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The City of Clovis has identified a two-and-a-half-mile stretch of Shaw Avenue as a focus area for long term planning and reinvestment.

The City of Clovis is preparing a focused land use planning, regulatory, and financing effort to re-imagine and revitalize the corridor from SR-168 to Clovis Avenue.

The City of Clovis invites you to attend any of the three workshops being held on January 25-26, 2012, to help reimage, revitalize, and recreate Shaw Avenue.

Workshop One: 25th of January 7:30am-9:00am
Workshop Two: 25th of January 6:30pm-7:30pm
Workshop Three: 26th of January 7:30am-9:00am


City Website

Tuesday, January 24, 2012

A transit trip to LA - Amtrak, Metro, Universal

Some thought from my weekend trip to LA to see a concert at the Gibson Amphitheater at Universal.

Including thoughts on Amtrak's San Joaquin, the LA subway and the infrastructure around Universal City.

Note: My D key is not always working, I've done my best to find errors, but I may have missed one or two.
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I've ridden the San Joaquin many times before, but I was surprised to see something I hadn't seen - a train car that wasn't the standard California Car I'm used to. It was made fairly obvious by the fact that there was only one boarding door, and it was baggage only.

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Of course, once inside the train, I went to take a look. I was extremely excited to see that this (clearly older) car had something the newer ones lack....

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RECLINING SEATS!

I've taken a 4:30am departure before, and the lack of reclining seats was killer. It also appeared that there was more leg-room, but I had no way to measure.

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That picture is misleading because it makes the train look empty. In fact, the train was quite full, but because you couldn't enter the car from the platform, I guess most riders didn't realize they could walk to it. A big loss to them. On both trips, the other cars were maybe 75% full.

I ventured downstairs to see how the bottom level was different. In the regular cars, the bottom level has one or two handicap bathrooms, seating for the elderly and disabled, and baggage areas.

Sometimes, the bottom has bike racks (as seen on a regular California Car)
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In this case, the bottom was lacking in seats...

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As I saw in my return trip, this area was filled with bags.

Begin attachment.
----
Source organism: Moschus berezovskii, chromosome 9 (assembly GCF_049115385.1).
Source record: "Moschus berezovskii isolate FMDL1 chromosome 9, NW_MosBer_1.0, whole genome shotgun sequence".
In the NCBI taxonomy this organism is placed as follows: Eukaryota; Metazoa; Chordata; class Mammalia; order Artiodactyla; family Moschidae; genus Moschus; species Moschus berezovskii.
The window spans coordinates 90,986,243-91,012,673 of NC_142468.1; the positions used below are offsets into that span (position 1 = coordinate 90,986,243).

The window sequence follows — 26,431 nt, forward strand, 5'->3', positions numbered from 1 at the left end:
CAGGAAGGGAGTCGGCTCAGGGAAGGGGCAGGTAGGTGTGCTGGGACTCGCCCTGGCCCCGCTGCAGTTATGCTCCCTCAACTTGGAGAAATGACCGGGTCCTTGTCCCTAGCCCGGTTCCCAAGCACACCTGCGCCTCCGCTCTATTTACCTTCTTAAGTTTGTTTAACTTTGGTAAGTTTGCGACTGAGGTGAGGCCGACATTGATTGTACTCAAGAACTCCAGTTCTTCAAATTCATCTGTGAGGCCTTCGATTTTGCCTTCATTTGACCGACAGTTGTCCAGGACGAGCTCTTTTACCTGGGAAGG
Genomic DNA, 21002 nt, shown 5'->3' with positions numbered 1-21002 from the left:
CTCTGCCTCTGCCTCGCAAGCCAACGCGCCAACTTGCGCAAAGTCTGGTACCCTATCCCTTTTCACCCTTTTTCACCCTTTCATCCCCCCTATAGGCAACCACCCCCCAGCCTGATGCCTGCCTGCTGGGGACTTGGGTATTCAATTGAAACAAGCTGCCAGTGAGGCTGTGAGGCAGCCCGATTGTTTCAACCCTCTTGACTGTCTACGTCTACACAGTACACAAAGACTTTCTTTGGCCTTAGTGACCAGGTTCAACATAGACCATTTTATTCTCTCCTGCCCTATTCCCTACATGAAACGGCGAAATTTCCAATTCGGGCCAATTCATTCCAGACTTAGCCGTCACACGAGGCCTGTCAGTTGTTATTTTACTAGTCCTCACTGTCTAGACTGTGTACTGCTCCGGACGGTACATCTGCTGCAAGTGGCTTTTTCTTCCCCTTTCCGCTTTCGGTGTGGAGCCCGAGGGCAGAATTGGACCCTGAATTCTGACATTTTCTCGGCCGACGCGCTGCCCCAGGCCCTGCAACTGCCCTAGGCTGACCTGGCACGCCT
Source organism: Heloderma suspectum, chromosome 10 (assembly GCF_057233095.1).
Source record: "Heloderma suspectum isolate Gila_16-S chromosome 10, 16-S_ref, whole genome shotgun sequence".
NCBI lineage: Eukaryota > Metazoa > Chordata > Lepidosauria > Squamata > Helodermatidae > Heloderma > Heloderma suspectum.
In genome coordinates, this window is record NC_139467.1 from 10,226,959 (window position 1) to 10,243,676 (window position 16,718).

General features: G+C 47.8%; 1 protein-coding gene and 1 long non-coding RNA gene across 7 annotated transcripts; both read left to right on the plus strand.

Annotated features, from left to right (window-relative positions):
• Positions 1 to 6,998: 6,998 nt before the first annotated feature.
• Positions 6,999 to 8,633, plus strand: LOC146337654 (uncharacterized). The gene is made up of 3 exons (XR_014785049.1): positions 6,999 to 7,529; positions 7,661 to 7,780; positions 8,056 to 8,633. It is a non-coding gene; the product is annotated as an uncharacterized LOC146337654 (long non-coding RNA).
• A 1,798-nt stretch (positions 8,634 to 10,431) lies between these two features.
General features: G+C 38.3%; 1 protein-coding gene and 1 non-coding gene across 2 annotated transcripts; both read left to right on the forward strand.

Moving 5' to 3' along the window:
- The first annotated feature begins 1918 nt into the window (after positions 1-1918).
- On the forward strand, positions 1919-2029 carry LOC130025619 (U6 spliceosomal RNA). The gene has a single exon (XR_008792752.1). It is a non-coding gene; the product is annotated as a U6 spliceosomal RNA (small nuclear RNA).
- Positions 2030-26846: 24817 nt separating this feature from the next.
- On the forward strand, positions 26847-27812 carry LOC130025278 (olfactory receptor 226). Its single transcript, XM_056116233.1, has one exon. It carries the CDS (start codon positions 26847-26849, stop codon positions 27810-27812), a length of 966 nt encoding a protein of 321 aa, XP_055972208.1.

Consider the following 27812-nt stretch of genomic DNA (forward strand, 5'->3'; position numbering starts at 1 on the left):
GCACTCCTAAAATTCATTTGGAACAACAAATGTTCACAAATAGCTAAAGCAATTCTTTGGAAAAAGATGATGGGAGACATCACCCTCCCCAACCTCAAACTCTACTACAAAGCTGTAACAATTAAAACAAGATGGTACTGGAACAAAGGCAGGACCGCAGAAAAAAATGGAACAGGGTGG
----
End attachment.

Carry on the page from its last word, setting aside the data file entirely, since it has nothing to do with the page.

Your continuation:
There were also multiple bathrooms. A unisex handicap accessible room (not that a wheelchair could make it down the stairs), 3-4 regular restrooms, and a "ladies lounge" with couch, large mirror and table area.

One of the men's room offered a changing area.

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The configuration was not necessary for the San Joaquin, but it was still nice. I got the same train on the return trip, so I also enjoyed the reclining seats.

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On both trips, I enjoyed the complimentary copy of the Fresno Bee available in the cafe car. Maybe it's just me, but I feel that this is quite the dignified way to travel. Sadly, the bagel with cream cheese saw a price hike, and now costs $2.

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In Bakersfield, you transfer across the platform to a bus. One of the downsides of this arrangement is that any time gained is lost.

Going south, my train was 20 minutes early (!). Going north, my bus was 15 minutes early. But you lose that time in Bakersfield because the next departure can't leave until the scheduled time.
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2-3 buses go to LA, there are 4 other buses going to other places. Most passengers continue their trip on a bus.

Bakersfield has three platform, but only one is ever used.
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In LA, I took the metro red line to get to, and then depart Universal City.

It's an interesting Subway line. The stations themselves look very nice an are quite grand. At least the lobby, the platforms are oddly narrow, and the trains are dumpy. They're short, not well kept, and quite frankly, ugly.

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Vermont and Wilshire station

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So far so good. Amtrak was comfortable, ahead of scheule, and generally pleasant. The red line was quick (I got lucky and waited less than 1 minute combined in both directions), felt safe an comfortable.

So how does the good old private sector do when it comes to transportation?



Friday, January 20, 2012

Gas prices will probably break records again this summer

It appears to me that this summer we will see the highest gas prices of all time...again. Predicting exact price is always impossible, because of so many variables, but while oil and gas can be quite unpredictable, they also follow very clear seasonal patterns. What that means is that from now until memorial day, expect gas prices to increase....as they always do. What makes this year special is that our starting point is the highest it's ever been.